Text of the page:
Turkey has pulled out of a landmark international convention aimed at preventing violence against women in a move rights groups say will put them at greater risk in a country that suffers high rates of domestic abuse and femicide.
President Recep Tayyip Erdogan issued a decree early on Saturday dissolving Turkey’s obligations under the Council of Europe treaty, dubbed the Istanbul Convention after it was opened for signatures in the country’s largest city in 2011. The pact provides legal and social guidelines for governments to curb violence against women and has been signed by 45 nations and the EU.
Erdogan once touted the Istanbul Convention as evidence Turkey was a leader in gender equality. But senior members of his ruling party last year said Turkey should leave the pact, arguing it did not suit conservative Islamic mores and encouraged divorce and homosexuality. Their calls were met by large protests from women who said Turkey was already failing to meet its commitments under the treaty and should enforce the agreement rather than abrogate it.
At least 300 women were killed for their gender in Turkey last year, and 171 women were found dead under suspicious circumstances, according to the We Will Stop Femicide Platform. Almost 40 per cent of women in Turkey suffer violence at their partners’ hands, compared with about 25 per cent in Europe, according to the World Health Organization.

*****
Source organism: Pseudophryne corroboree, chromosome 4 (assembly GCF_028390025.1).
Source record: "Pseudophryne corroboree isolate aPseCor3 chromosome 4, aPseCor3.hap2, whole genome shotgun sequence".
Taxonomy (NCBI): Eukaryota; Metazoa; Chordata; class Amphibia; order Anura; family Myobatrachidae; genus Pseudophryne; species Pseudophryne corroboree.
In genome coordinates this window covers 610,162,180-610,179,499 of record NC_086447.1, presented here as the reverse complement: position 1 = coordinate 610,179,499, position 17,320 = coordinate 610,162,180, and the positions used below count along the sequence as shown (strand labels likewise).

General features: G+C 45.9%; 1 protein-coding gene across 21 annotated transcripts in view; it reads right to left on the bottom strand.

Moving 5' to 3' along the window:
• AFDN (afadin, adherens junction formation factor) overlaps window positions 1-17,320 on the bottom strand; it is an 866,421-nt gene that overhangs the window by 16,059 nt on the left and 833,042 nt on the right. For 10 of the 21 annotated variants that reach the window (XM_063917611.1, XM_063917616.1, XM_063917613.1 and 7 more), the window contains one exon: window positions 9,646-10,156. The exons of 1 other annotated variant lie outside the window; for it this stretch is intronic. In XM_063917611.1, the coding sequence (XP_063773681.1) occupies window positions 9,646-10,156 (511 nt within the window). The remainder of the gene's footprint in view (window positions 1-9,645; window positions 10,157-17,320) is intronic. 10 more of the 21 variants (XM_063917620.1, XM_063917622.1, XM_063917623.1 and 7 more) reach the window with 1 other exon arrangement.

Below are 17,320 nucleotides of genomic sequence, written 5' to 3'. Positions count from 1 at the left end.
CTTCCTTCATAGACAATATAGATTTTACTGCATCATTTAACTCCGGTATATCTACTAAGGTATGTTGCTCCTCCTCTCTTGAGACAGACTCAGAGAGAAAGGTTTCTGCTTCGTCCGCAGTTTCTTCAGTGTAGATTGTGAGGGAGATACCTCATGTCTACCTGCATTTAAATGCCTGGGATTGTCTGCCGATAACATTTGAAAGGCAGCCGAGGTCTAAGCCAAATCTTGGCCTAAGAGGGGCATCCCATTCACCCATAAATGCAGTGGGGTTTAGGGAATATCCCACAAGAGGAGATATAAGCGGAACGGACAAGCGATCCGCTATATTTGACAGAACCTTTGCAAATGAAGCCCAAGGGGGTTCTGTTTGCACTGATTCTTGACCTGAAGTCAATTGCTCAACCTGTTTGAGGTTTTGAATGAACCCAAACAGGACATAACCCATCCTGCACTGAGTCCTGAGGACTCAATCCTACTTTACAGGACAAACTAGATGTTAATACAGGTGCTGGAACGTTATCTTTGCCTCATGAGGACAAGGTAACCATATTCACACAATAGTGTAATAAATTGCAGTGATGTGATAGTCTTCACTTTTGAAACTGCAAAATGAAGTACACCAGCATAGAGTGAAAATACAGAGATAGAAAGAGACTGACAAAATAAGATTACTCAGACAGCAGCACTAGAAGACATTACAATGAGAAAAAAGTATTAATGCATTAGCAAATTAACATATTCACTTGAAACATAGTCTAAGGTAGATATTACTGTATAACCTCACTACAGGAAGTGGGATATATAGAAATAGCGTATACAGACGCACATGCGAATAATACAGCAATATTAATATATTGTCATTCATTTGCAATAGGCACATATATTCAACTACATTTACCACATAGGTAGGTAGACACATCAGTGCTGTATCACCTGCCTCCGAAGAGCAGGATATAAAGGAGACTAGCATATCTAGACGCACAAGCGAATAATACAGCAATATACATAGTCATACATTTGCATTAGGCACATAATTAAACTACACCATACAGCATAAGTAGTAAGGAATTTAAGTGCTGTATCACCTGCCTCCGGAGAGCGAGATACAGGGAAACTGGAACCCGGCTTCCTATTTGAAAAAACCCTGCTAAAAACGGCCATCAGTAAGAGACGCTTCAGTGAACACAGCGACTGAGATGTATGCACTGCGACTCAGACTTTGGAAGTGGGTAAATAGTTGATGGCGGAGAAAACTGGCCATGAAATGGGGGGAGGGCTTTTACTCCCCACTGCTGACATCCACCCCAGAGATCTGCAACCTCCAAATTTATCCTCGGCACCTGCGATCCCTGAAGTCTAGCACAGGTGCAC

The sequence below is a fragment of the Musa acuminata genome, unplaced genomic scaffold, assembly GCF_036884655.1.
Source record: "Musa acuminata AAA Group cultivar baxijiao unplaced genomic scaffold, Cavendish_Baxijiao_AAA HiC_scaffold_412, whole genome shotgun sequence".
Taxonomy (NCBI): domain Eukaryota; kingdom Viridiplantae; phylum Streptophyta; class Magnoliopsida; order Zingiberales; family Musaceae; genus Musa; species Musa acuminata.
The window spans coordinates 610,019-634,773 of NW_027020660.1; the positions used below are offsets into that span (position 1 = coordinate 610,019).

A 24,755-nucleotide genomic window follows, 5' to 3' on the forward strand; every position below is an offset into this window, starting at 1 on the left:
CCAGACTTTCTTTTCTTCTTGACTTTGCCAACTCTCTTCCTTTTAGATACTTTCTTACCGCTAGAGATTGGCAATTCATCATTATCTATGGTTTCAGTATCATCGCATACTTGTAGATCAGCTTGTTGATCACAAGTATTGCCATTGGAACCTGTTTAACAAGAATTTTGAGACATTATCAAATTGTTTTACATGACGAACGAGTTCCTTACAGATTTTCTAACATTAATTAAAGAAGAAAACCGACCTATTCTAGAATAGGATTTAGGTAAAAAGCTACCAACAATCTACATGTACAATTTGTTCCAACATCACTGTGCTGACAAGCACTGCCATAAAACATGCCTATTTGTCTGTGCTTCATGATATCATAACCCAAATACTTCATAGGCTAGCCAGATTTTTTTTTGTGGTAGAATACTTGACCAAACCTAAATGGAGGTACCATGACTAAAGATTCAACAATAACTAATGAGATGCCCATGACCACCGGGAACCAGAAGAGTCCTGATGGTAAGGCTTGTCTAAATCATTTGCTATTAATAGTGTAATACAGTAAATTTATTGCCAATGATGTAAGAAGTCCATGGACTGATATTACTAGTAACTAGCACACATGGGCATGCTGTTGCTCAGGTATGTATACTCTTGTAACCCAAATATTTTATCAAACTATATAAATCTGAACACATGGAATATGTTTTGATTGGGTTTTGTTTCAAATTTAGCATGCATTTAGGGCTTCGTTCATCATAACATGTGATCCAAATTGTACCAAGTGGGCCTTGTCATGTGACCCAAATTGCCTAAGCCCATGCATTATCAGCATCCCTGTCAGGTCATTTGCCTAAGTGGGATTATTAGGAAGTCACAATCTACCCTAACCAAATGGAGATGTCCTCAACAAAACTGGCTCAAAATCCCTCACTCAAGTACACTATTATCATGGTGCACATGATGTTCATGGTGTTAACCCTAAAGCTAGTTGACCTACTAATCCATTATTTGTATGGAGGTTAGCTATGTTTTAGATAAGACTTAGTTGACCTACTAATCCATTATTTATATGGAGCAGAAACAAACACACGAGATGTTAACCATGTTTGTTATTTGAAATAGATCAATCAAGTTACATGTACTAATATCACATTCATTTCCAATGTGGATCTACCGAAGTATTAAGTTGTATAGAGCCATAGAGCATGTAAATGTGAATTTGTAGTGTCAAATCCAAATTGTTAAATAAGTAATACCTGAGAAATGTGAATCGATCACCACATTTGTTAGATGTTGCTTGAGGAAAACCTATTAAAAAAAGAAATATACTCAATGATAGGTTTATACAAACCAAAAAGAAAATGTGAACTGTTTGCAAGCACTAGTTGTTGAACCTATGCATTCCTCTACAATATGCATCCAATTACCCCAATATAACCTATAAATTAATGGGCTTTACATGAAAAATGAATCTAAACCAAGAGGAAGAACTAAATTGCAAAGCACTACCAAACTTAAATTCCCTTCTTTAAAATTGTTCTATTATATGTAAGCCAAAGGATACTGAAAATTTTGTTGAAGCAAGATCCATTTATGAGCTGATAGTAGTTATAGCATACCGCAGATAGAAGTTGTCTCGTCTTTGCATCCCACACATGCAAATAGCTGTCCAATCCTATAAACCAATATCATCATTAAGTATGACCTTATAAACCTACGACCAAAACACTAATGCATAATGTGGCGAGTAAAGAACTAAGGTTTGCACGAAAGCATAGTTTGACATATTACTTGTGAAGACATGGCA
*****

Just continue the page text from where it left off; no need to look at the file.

Opinion polls last year showed the overwhelming majority of Turks wanted to remain in the Istanbul Convention. The decision to abandon it shows the influence hardliners have gained in Erdogan’s Islamist-rooted party as it seeks to energise its base amid voter discontent during a long-running economic downturn.
Erdogan has recently promised political and economic measures to rebuild credibility with investors and repair strained relations with western partners. Just this month, he announced a “human rights action plan” to meet EU criteria for membership that included pledges to bolster protection of women and adherence to international rights treaties.
“We believe that a world in which women are strong, families and society are strong. Work on solving women’s problems continues to be a main issue for our government,” Fahrettin Altun, Erdogan’s director of communications, said in a tweet after the presidential decree was published in the official gazette.
Gokce Gokcen, vice-chair of the secularist opposition Republican People’s party, said in a tweet that the decree illegally bypassed parliament’s authority and “translates as ‘women should remain second-class citizens and should even be murdered’”.
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